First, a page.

The aerospace conglomerate got market access to Cobalt for $US100 million through the Export-Import Bank, which is to close on Friday
After the collapse of the USSR, the world became reliant on some commodities, such as uranium. The Chinese economy adopted a more open approach to access to these resources, which are vital to their nuclear programme. They wanted access to the type of metals needed to build modern reactors for power generation. They made their purchase of 18bn pounds of cobalt around 2005. But they needed metal that could be easily shipped and refined in China. How was this? They learned about mineral extraction through Hunter Biden, son of former vice-president Joe Biden.
Hunter was in charge of industrial projects, including solar and water technologies, at the major US automaker General Motors, the firm where he was in charge of the strategic development group (SDEG). It was around this time that Biden and his team, in alliance with the Chinese company Wanxiang, presented the idea of cobalt to the Chinese government. By 2008, their agreement, signed in China, appeared on President George W Bush’s desk, and Wanxiang became the first company in the world to buy 6bn pounds of cobalt from the US treasury.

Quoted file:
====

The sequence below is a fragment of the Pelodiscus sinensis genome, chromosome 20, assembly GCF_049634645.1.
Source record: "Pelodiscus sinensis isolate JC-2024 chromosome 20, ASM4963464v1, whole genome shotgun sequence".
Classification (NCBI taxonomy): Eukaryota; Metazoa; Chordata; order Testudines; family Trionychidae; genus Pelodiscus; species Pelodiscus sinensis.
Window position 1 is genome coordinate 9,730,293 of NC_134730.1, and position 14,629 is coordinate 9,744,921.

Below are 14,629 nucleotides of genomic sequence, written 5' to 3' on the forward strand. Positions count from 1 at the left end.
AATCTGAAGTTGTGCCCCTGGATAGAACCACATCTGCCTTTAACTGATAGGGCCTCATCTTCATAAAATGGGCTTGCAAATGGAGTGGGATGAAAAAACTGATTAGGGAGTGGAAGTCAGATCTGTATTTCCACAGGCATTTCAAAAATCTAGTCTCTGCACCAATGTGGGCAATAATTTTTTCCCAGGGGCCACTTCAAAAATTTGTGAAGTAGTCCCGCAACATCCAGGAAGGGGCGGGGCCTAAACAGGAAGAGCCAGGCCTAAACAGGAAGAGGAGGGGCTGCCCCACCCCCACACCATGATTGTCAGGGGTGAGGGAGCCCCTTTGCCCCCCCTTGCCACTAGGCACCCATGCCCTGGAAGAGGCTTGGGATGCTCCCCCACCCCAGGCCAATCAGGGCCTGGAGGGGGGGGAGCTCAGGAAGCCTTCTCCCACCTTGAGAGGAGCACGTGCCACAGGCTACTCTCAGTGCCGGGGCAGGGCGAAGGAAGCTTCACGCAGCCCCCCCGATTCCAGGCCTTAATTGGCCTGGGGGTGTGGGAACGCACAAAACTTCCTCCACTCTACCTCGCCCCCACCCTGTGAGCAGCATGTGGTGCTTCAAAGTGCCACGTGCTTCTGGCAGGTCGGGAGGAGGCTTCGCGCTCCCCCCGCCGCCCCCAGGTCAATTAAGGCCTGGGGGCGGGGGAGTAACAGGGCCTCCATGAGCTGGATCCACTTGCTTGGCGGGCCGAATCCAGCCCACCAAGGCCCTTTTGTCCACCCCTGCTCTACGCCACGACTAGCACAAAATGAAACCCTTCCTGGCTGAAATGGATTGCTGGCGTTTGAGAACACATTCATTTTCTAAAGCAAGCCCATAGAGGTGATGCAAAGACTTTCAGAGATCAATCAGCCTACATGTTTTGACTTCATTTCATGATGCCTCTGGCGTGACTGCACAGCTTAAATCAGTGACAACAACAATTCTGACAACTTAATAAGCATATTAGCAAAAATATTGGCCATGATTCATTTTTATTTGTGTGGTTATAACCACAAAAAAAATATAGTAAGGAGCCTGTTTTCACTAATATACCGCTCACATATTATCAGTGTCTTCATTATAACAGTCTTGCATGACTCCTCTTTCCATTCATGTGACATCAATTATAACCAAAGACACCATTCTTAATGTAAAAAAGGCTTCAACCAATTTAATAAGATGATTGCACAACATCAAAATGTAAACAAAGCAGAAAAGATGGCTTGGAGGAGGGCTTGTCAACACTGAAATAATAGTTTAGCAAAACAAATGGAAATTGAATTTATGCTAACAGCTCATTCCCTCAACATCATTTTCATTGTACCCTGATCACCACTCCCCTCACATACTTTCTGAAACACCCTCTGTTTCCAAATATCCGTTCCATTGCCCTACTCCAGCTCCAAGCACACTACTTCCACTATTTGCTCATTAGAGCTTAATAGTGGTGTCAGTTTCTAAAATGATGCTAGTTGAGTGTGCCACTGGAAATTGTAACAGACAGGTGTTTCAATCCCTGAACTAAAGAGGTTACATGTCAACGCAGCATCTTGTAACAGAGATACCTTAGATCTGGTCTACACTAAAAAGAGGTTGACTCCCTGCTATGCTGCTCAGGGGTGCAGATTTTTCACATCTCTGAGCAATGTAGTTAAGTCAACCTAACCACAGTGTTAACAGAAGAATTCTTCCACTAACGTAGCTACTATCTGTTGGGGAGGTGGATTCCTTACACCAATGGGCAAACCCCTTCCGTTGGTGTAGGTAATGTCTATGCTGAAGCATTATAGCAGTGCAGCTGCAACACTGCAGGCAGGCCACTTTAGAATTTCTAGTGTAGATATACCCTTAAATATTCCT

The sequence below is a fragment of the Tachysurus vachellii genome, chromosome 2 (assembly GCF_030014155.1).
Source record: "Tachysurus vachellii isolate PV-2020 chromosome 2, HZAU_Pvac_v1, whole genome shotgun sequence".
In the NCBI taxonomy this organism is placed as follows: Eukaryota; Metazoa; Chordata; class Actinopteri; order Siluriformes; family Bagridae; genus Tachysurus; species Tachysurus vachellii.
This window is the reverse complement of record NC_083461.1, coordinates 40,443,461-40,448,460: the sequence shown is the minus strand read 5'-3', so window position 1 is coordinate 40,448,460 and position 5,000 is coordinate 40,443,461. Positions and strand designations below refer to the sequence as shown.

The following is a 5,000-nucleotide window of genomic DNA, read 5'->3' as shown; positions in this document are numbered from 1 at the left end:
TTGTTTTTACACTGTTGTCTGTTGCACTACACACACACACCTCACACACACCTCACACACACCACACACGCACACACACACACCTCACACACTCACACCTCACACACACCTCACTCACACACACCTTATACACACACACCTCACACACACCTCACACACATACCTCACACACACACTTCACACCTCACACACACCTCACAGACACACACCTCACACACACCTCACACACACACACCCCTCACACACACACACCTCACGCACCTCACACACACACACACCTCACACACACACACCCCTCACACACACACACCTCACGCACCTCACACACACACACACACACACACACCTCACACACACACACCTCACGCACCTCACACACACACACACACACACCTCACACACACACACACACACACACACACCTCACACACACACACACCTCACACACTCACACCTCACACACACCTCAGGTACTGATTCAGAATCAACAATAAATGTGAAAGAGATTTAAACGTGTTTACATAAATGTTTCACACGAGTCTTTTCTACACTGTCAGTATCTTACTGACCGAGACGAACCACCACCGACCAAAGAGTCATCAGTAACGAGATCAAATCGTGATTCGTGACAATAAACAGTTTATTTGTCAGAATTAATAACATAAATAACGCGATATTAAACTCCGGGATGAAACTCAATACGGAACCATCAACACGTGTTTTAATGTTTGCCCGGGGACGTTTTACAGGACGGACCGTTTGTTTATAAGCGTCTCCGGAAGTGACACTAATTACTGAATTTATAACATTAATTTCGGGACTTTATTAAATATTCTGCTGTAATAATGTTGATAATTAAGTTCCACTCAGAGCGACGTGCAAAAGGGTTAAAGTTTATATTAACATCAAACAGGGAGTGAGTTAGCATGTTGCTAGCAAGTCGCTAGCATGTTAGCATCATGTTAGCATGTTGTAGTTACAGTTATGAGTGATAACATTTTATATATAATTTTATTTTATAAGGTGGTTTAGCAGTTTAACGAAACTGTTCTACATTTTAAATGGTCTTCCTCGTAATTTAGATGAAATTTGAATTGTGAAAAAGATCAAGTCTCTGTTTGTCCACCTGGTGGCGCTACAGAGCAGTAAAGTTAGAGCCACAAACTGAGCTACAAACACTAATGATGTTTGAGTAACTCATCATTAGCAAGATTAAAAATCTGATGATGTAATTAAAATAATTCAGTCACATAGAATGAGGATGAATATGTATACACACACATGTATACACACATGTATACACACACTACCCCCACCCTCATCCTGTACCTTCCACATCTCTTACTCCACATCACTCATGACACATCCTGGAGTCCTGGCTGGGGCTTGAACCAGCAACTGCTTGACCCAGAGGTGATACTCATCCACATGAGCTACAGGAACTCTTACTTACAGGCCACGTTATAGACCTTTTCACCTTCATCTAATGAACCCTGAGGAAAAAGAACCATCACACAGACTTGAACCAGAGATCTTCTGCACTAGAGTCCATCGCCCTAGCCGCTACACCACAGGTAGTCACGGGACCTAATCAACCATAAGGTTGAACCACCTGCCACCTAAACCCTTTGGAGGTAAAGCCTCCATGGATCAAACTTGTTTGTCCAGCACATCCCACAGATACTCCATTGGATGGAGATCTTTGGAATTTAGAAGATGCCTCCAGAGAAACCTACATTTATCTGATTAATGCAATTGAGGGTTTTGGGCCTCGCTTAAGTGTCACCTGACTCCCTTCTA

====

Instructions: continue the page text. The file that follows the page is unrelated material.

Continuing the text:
The biggest deal to date was the purchase of US semiconductor maker NCR for $US9.3bn, with the help of a loan by Beijing. China had agreed to buy 18bn pounds of cobalt in 2005. The agreement was announced on 20 December 2005.
That was not the first deal for Wanxiang. This week US bank JP Morgan revealed that the Chinese firm obtained a $US991m “pre-delivery” commitment from GE in 2011. The precise reason for such a large order is not known.
In this interview Hunter Biden discusses the importance of nuclear energy